I get this question asked quite a lot. First of all, most wine, even Wendouree is made in a way today that you can drink it quite young. Second, if a wine does not taste well when young, it is highly unlikely it will come around a few years later. Thirdly, you may prefer young wine, its vibrancy and fruit domination. But for those who enjoy mellow characters and more complexity in their wines, this is what works for me.
First class Margaret River Cabernets and Blends should be matured for at least 10 years. They often drink very well at 20 years of age. I would drink the second tier at 7 to 10 years. Coonawarra Cabernet is probably similar, maybe should be drunk a bit earlier. I have less experience with it.
My sweet spot for Shiraz is 7 years. It is usually less tannic and acidic than Cabernet, but at 7 years good Shiraz displays a great blend of primary fruit and secondary characteristics. Some Shiraz comes into its prime later, e.g. Jasper Hill, Giaconda, Wendouree, Brokenwood and other Hunters. I suggest 10 years for these. With Henschke, it depends a lot on the vintage. You should experiment. Penfolds Shiraz is made to last, but improvement beyond 10 years is not so obvious, other than for great Grange years, which I would keep for at least 20 years.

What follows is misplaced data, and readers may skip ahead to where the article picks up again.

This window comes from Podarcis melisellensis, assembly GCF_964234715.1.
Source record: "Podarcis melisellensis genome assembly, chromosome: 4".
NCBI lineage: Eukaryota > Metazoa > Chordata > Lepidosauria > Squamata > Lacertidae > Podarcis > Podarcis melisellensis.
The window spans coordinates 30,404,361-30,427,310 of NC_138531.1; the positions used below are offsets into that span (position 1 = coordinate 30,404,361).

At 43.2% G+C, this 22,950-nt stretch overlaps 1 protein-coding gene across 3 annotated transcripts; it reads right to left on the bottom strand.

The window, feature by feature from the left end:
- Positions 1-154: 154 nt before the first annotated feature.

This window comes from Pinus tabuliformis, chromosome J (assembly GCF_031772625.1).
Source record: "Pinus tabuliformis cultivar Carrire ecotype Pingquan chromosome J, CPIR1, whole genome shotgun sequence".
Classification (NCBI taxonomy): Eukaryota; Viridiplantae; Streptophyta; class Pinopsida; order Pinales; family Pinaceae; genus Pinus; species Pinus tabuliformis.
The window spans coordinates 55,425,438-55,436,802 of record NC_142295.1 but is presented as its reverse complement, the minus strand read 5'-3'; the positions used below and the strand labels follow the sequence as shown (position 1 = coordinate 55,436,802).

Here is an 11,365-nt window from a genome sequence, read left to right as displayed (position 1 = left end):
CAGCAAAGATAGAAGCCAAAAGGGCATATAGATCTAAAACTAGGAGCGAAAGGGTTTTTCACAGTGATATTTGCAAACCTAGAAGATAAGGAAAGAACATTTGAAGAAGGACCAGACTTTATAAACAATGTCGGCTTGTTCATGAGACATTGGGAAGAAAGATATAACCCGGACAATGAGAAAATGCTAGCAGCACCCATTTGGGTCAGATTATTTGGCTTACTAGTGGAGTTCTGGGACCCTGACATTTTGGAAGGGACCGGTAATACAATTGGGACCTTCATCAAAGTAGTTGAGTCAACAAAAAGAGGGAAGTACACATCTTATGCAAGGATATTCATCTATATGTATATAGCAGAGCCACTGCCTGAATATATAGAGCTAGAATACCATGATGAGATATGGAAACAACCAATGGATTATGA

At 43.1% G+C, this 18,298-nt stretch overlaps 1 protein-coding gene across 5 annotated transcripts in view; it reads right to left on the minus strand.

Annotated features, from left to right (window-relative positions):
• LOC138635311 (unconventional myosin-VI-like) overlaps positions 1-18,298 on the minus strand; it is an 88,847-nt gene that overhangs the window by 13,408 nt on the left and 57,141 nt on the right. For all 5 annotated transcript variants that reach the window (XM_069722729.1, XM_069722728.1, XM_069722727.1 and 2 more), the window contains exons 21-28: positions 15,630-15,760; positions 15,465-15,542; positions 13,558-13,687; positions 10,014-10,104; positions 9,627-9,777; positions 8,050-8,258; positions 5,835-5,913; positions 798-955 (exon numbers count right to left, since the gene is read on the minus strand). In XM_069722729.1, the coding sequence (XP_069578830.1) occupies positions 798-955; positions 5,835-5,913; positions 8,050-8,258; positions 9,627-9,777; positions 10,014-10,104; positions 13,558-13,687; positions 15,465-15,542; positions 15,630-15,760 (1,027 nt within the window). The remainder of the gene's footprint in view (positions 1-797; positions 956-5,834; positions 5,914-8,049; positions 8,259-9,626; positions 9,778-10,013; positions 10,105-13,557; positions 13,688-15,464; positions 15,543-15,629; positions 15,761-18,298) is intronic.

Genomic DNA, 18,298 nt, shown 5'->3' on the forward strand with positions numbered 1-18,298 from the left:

With Grenache you need to capture the fruit. 5 years maturity is often enough. Pinot Noir has changed a lot. 10 years ago, I drank most at 2-3 years of age. Now, I prefer them 5 years old. Good Pinot Noir is still vibrant and fragrant at that time and will go a lot longer.
The white wine stayers are Riesling and Semillon, but they significantly change their character with age. Softness and toffee takes over from citrus. If you like this style, you get the best results from aging these wines at least 7 to 10 years. With leaner Chardonnay being produced these days, you can age good quality wines as well. I drink Leeuwin and Giaconda Chardonnay at 7 years plus, but a number of others could be matured this long as well. However, I often like a Chardonnay fresh.
A lot comes down to personal preferences, but maybe you find my experiences interesting. As an aside, the drinking windows in Jeremy Oliver's wine guide go out too far, in my experience.